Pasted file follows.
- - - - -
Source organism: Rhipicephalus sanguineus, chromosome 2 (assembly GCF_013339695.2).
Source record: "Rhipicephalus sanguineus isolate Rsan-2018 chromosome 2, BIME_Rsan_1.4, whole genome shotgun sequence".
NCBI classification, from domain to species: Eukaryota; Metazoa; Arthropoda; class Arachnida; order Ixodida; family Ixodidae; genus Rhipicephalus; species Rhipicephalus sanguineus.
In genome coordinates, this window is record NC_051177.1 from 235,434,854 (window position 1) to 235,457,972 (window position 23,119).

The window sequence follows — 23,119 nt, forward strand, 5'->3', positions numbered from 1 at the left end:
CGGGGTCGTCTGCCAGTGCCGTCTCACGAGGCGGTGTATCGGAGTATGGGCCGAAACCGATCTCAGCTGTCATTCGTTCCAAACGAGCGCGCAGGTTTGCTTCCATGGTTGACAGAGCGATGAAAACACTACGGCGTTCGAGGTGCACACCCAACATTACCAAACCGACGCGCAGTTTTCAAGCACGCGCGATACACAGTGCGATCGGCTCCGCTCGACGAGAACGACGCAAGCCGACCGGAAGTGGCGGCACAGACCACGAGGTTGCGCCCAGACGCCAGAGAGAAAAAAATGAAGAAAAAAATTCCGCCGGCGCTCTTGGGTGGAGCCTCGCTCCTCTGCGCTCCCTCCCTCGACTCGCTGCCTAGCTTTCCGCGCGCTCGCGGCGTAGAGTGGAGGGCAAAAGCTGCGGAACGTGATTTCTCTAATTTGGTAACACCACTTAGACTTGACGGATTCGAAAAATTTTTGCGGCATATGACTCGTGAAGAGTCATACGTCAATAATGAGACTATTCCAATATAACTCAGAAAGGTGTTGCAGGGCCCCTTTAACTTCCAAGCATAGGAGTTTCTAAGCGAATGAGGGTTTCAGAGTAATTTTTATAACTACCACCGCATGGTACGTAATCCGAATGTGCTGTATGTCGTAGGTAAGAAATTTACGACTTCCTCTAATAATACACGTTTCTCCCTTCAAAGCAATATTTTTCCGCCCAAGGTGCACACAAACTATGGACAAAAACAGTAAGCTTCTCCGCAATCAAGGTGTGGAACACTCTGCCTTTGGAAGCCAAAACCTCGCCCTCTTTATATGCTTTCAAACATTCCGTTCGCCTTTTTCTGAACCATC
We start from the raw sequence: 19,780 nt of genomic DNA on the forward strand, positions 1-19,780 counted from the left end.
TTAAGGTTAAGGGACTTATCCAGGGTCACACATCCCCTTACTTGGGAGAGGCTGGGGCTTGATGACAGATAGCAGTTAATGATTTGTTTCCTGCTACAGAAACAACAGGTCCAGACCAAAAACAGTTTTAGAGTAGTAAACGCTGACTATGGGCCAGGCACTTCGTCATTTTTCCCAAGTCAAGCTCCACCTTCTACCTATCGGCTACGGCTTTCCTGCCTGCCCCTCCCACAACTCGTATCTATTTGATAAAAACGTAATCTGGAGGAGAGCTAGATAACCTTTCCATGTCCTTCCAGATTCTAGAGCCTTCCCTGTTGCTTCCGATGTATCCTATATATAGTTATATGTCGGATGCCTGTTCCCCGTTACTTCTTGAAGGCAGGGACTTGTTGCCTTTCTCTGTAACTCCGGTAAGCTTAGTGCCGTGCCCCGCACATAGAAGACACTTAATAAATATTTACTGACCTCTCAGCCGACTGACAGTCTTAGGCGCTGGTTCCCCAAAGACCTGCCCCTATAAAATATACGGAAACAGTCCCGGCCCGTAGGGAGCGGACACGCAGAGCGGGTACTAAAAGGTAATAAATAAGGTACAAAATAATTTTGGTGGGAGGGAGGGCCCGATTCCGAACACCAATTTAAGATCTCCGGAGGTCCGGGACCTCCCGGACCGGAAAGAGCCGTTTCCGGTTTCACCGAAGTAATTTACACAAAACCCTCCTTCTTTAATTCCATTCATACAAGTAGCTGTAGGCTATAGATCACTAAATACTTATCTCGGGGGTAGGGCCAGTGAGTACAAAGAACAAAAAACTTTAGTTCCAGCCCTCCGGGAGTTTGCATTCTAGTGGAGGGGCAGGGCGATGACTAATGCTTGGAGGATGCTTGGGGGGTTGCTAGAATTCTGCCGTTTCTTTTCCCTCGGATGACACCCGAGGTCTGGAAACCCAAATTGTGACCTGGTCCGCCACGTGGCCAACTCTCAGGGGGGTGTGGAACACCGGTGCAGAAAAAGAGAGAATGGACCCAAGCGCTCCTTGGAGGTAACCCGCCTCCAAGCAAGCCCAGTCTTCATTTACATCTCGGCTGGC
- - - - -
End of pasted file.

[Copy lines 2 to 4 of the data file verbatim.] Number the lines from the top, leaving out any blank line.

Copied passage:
Source record: "Rhipicephalus sanguineus isolate Rsan-2018 chromosome 2, BIME_Rsan_1.4, whole genome shotgun sequence".
NCBI classification, from domain to species: Eukaryota; Metazoa; Arthropoda; class Arachnida; order Ixodida; family Ixodidae; genus Rhipicephalus; species Rhipicephalus sanguineus.
In genome coordinates, this window is record NC_051177.1 from 235,434,854 (window position 1) to 235,457,972 (window position 23,119).